The flaw in the film, however, is that it attacks some of the more easily attacked aspects of these faiths without addressing why the faiths exist in the first place. And, without looking at the less easily described reasons why humans across all boundaries and seperations, feel the need to have religion in the first place.
As humans, I think it is likely that all of us ask, at some point, the important questions.
Where was I before I was alive?
Where will I go when I die?
Am I my body or is my body just a possession?
Is there a purpose to life? Is there a purpose to my life?
Why is there suffering?
What is consciousness?
And so on. We look for the answers and not surprisingly, we don’t find them easily. Maher seems to be saying that there are no answers, but I don’t think it is that simple. I’ve always felt that science deals with the questions that start with how and that spirituality/religion/philosophy deal with the questions of why. I don’t think it is a good idea to ignore how or why. This is the problem I have with athiesm and humanism in general- it relegates the question of why as something that is unimportant or unanswerable.
I’ve always thought that the history of most religions is ridiculous. By this I mean the stories of flying horses, magic fishes, parting waters, and even angry gods. However, I don’t think it is inconceivable that there is a greater force than us in the universe and that perhaps we are able to gain insight into our existence from it, from time to time. I believe that this is what the great prophets and mystics have tapped into. Also, I think that it is likely that Jesus, Mohammad, Joseph Smith, L. Ron and Noah (among others) came across knowledge that can help answer these questions. However, that being said, I think it is more likely that a divine intelligence would utilize animation and the seemingly random collaboration of cartoonists, writers, and artists to give us insight.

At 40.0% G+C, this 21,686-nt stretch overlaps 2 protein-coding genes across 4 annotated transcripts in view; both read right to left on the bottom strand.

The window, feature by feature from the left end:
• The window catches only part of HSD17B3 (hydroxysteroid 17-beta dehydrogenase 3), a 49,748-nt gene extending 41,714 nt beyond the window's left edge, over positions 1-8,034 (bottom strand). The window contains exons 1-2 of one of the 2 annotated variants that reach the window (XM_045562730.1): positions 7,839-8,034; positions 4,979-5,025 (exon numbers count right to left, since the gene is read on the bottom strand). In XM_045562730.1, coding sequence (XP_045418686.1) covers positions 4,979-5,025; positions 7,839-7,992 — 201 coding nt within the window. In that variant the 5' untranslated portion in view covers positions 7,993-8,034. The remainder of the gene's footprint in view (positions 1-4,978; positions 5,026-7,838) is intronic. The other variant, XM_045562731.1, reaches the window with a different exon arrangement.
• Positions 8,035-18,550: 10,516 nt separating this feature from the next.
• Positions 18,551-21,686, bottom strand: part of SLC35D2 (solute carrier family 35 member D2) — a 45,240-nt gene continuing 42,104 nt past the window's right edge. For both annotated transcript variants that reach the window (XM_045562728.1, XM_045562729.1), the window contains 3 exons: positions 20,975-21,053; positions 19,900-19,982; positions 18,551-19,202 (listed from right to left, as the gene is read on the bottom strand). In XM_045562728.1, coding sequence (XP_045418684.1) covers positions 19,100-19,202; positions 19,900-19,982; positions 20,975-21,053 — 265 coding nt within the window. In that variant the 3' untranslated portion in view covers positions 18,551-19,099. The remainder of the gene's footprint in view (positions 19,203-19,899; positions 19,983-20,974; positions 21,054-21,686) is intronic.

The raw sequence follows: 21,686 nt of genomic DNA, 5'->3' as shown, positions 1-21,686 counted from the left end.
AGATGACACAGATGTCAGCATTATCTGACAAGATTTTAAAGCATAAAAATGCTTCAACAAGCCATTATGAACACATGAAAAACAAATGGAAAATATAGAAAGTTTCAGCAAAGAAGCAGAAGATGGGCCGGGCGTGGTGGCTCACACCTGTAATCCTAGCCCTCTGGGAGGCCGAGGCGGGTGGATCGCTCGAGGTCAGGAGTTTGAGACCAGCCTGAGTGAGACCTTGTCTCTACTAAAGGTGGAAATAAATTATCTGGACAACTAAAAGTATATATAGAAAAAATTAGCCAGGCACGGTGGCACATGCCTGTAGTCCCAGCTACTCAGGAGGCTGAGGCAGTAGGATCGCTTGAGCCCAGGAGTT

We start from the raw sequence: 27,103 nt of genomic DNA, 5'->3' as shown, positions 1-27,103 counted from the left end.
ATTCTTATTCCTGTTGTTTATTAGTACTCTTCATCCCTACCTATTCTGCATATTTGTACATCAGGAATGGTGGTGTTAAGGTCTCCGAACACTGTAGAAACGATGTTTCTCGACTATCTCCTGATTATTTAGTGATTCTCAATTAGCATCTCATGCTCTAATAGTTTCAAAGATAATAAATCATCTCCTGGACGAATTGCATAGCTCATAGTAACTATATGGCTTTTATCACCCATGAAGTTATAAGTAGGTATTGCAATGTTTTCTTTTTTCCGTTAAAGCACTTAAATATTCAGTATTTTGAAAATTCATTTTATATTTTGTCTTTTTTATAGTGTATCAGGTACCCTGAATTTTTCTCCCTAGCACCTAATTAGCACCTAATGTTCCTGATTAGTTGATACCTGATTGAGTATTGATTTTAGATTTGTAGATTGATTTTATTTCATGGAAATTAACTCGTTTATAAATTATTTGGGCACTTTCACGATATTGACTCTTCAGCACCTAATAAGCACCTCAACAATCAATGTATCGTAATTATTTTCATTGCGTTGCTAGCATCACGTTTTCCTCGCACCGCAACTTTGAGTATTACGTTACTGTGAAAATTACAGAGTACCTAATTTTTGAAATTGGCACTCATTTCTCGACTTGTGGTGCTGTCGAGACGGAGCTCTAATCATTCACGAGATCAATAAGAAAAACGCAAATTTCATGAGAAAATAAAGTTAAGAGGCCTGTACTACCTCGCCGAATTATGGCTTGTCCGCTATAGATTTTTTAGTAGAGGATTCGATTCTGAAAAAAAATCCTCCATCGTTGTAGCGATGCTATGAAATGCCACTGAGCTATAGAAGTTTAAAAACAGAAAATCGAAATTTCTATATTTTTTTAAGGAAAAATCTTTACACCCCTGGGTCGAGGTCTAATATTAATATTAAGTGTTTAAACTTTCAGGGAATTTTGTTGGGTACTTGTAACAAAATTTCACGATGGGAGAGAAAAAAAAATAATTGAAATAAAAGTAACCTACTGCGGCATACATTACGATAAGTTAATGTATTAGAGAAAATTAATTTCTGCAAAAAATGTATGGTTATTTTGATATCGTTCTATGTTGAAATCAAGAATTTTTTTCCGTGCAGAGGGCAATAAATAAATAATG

Hence, here I admit my mistake over the past few days in claiming that Felix, Yogi, and Popeye were Gods… they are not, they are, instead, the divine messengers of God. It sounds much more realistic than magical resurrections, virgin births, transport to heaven, war between the devil and god, or any of the other b.s. that we humans seem to be so eager to follow.
The questions you need to ask as you watch this are:
Who does the Duck represent?
Who or what are the Hunter and the Dog?
Whjy is Yogi so willing to put himself in harms way to help a strange little duck?
The Holy Post-Modern Triumvirate of the Three Network Generation.
Yes, this is a new religion. It is in the process of being revealed and explained. We do not acknowledge the ‘ownership’ of our gods.’ Give to Popeye that which is Popeye’s and give to the companies of men, that which is theirs.
With the coming of the information age God has the means to communicate with humans through the revelations of multiple messengers who collaborate through the hand of God to produce divine messages to those who are willing to allow themselves to be spoken too.
God has chosen the image that best suits God within the realm of human collaboration and he has chosen the image of Popeye. It is no coincidence that Popeye should use the same phrase as God. For Popeye is God. His message about the human condition is not to be ignored. “I am that I am” “I yam what I yam” . His generosity towards those who he meets extends even to the forgiveness of those who have wronged him again and again. Yet Popeye is no pacifist claiming that one should turn the other cheek. Popeye usually comes out on top because he turns off his perception of being the victim and instead tunes into achieving his goals in the ideal circumstances. The lessons of Popeye as he battles lust, greed, envy and the other deadly sins can teach us to prevail and not to cave in to circumstances that seem beyond our control.